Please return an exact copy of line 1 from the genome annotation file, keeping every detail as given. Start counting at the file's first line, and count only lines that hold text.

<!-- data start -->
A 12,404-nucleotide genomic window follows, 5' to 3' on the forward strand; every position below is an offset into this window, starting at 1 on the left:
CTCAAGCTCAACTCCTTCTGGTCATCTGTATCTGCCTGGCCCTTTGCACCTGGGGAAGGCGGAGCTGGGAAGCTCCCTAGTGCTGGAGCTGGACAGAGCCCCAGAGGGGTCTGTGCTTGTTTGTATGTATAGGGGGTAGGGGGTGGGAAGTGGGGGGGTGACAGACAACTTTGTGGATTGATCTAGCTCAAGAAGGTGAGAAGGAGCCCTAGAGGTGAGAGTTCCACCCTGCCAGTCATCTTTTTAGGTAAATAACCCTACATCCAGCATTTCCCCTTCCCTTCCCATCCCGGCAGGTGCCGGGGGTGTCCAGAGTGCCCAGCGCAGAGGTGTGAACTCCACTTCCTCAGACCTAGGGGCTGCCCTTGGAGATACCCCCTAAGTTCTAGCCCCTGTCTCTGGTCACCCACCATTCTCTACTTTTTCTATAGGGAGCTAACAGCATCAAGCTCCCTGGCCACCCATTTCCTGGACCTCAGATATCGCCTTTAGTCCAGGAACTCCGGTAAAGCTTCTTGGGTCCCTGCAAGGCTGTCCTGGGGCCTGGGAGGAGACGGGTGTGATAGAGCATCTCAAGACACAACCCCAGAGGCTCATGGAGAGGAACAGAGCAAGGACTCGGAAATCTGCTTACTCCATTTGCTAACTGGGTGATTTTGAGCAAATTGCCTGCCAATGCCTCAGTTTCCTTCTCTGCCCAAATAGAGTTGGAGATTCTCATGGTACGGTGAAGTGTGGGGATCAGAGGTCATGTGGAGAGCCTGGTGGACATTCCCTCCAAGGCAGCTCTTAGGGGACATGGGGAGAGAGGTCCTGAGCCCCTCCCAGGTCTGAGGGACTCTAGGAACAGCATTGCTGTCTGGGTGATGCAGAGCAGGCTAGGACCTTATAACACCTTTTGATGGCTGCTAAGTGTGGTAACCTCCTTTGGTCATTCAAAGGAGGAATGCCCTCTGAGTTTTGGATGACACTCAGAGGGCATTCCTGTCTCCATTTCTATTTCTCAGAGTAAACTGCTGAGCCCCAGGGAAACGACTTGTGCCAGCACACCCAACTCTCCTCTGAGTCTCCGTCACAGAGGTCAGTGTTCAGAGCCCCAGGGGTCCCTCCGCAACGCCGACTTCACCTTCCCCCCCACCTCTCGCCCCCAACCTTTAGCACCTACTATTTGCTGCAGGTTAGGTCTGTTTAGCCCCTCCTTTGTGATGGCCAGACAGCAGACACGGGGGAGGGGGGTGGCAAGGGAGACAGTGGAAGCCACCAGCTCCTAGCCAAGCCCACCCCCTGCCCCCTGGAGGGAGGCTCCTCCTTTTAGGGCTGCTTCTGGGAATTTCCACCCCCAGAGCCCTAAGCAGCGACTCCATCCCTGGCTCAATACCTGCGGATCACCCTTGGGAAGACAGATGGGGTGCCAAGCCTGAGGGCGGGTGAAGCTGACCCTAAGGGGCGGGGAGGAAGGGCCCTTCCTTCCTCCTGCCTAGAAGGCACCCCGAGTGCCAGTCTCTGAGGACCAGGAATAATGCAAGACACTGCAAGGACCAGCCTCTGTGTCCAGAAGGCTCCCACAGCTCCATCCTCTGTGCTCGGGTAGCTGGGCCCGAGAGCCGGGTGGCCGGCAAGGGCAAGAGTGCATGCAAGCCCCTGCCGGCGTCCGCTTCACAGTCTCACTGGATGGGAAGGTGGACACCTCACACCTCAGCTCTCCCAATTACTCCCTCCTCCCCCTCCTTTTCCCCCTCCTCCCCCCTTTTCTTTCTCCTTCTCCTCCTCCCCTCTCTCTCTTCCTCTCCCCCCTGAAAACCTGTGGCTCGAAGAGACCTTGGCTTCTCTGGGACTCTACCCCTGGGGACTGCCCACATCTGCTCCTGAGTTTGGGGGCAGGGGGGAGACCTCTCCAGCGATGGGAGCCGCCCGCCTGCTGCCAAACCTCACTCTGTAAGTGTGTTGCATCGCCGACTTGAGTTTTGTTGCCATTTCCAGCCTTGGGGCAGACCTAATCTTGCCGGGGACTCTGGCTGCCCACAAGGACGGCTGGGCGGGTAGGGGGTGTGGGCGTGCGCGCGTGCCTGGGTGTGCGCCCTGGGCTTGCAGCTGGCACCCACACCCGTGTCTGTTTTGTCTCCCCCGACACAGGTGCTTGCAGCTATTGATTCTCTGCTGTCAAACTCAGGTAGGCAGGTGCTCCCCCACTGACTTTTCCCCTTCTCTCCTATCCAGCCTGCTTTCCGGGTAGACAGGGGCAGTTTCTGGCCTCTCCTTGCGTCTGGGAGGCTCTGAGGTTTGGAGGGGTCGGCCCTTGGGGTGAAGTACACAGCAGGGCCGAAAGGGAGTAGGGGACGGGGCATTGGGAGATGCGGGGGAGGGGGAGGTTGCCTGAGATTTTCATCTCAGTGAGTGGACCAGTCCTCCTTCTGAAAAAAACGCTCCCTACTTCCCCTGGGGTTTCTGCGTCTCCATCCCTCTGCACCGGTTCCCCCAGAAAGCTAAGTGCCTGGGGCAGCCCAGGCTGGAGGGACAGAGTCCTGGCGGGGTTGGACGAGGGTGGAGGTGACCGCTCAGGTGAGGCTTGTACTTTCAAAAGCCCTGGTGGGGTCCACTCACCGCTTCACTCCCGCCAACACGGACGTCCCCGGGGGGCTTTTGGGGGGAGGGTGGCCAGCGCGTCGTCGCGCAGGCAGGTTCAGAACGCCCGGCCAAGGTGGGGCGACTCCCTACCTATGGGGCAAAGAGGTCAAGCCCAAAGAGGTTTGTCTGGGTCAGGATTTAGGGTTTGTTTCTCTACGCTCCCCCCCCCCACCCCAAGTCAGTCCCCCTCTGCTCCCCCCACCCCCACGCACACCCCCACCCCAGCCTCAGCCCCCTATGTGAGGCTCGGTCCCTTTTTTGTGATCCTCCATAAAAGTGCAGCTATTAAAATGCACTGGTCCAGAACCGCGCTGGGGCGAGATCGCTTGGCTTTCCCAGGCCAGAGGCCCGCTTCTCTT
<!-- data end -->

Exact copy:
A 12,404-nucleotide genomic window follows, 5' to 3' on the forward strand; every position below is an offset into this window, starting at 1 on the left: